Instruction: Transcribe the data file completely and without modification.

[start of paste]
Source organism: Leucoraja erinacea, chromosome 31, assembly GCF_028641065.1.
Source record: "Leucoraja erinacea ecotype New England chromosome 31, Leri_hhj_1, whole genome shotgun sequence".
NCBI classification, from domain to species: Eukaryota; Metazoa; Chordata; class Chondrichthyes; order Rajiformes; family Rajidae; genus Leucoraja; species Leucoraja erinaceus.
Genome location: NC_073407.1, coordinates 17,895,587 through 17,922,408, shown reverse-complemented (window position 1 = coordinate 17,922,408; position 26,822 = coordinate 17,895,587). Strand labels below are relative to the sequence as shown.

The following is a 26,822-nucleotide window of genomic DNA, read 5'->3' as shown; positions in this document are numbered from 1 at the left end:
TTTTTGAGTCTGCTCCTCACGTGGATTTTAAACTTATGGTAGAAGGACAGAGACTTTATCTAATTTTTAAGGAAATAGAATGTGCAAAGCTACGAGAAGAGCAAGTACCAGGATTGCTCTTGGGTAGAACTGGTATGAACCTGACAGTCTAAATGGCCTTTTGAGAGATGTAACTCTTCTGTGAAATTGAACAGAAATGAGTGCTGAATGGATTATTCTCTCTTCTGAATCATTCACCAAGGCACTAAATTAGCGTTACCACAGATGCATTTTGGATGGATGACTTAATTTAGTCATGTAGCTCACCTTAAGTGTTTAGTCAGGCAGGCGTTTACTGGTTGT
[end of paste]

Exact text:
Source organism: Leucoraja erinacea, chromosome 31, assembly GCF_028641065.1.
Source record: "Leucoraja erinacea ecotype New England chromosome 31, Leri_hhj_1, whole genome shotgun sequence".
NCBI classification, from domain to species: Eukaryota; Metazoa; Chordata; class Chondrichthyes; order Rajiformes; family Rajidae; genus Leucoraja; species Leucoraja erinaceus.
Genome location: NC_073407.1, coordinates 17,895,587 through 17,922,408, shown reverse-complemented (window position 1 = coordinate 17,922,408; position 26,822 = coordinate 17,895,587). Strand labels below are relative to the sequence as shown.

The following is a 26,822-nucleotide window of genomic DNA, read 5'->3' as shown; positions in this document are numbered from 1 at the left end:
TTTTTGAGTCTGCTCCTCACGTGGATTTTAAACTTATGGTAGAAGGACAGAGACTTTATCTAATTTTTAAGGAAATAGAATGTGCAAAGCTACGAGAAGAGCAAGTACCAGGATTGCTCTTGGGTAGAACTGGTATGAACCTGACAGTCTAAATGGCCTTTTGAGAGATGTAACTCTTCTGTGAAATTGAACAGAAATGAGTGCTGAATGGATTATTCTCTCTTCTGAATCATTCACCAAGGCACTAAATTAGCGTTACCACAGATGCATTTTGGATGGATGACTTAATTTAGTCATGTAGCTCACCTTAAGTGTTTAGTCAGGCAGGCGTTTACTGGTTGT